How to Buy Bartlett Pear Trees in Tennessee

Overview

The Bartlett pear tree is one of the state trees of Tennessee. This particular tree produces yellow fruit that is extremely sweet and juicy. The Bartlett pear tree is hardy in Zones 5 to 7 and is quite popular among Tennessee growers, since this fruit tree does very well in Tennessee's Zone 6 climate. You can purchase Bartlett pear trees from numerous garden centers and local growers; however, there are several things for which the buyer should look when purchasing a Bartlett pear tree.

Step 1

Look for healthy top growth. This means that the top of the tree should be green and free of any dying or dead leaves.

Step 2

Make sure the size of the top growth is in proportion with the size of the root ball. In other words, the root ball should be large enough to support the size of the tree. If the tree is not able to stand in its container without support, or wobbles in the container and is not stable, the root ball is too small for the tree.

Step 3

Determine that there is a dominate leader branch. The leader branch is actually an extension of the main trunk and the part from which other branches grow. You want to make sure that this part of the tree is sturdy and growing straight up from the main trunk.

Step 4

Check for cuts, wounds, or scars on the trunk of the tree. The wood on the trunk should be smooth and free of any nicks and cuts that can allow diseases to enter the tree.

Step 5

Observe the growth of the branches. The branches growing out of the tree should be evenly spaced apart and not have a large gap between one or two branches on the tree. There should also not be any branches overlapping and rubbing against each other.

Step 6

Look for exposed roots above the soil. You do not want to buy any tree that has roots showing above the soil or encircling the top of the soil.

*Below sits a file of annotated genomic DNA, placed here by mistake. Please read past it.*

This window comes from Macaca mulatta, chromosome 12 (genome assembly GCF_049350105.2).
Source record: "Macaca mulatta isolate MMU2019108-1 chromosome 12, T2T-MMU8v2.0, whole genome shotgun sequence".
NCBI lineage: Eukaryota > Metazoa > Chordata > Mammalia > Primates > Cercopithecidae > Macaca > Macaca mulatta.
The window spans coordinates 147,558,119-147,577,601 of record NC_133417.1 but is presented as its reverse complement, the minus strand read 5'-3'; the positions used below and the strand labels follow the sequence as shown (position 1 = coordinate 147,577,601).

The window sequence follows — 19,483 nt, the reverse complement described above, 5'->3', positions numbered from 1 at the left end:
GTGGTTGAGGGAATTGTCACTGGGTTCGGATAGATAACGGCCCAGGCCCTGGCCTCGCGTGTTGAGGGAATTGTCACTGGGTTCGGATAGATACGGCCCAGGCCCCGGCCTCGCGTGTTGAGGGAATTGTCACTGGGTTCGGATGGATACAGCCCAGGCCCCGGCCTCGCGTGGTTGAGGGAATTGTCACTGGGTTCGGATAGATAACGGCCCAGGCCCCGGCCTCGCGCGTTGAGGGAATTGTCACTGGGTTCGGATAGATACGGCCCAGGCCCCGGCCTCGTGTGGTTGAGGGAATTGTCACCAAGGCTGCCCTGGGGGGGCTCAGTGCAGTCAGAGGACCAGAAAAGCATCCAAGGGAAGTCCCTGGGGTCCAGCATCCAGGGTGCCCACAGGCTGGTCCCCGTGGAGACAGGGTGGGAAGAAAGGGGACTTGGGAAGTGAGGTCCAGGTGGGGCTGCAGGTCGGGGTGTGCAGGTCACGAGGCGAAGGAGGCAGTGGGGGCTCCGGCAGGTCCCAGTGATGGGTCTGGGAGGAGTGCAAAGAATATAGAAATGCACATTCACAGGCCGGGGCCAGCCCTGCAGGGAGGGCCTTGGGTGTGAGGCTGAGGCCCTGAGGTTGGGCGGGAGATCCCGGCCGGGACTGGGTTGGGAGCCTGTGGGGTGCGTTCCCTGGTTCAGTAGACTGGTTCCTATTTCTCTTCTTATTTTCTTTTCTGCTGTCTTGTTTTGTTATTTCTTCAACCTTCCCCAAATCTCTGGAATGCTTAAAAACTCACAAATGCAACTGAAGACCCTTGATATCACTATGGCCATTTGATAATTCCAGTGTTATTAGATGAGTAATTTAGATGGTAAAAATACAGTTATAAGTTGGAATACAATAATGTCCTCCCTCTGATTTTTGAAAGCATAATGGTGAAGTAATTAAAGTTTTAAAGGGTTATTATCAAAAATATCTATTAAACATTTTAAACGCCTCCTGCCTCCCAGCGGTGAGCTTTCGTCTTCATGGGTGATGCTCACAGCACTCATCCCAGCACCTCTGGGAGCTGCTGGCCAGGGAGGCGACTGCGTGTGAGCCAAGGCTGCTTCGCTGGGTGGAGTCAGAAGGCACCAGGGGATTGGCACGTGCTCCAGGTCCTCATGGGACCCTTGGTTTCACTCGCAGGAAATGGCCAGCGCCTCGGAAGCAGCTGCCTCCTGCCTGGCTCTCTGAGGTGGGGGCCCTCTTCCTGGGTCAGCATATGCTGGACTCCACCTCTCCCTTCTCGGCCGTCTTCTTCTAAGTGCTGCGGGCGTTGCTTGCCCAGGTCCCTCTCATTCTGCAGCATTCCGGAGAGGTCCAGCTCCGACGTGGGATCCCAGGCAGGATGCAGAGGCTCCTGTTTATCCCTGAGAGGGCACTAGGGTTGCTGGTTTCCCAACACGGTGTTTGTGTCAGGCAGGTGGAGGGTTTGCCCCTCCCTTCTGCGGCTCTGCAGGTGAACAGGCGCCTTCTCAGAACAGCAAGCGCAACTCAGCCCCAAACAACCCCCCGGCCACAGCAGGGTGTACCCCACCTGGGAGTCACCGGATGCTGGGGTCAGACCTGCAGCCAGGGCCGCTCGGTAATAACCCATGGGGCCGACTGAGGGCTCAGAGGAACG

Step 7

Do not buy a tree that has several crushed roots or roots that have not been cut cleanly. If the tree is in a pot, just pull it up to look at the roots. If it is in a burlap bag, you can untie the bag to check the roots. If the tree has lots of roots that are crushed or do not have clean cuts; i.e., are torn, then the tree will not grow as well or may even not survive.

Tips and Warnings

  • Buying the largest tree on the lot is not always the best buy. All trees for sale have been dug up and often larger trees suffer from having more of their roots damaged by the process, since more of their larger root systems must be cut away in order to place them in containers for sale. It will take longer for these trees to take hold in your landscape and frequently they will not make it. You will have more success if you buy a smaller tree. (The smaller tree is also less expensive.)

References

  • Trees are Good
  • "The Complete Gardener;" John Brookes; 1994

Who Can Help

  • Arbor Day Foundation
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About this Author

Dena Bolton has written for local newspapers and magazines since 1980. She currently writes online for various sites, focusing on gardening. She has a BA in Political Science and German and graduate credits in Latin American Studies from East Tennessee State University. In addition, she is a TN Master Gardener.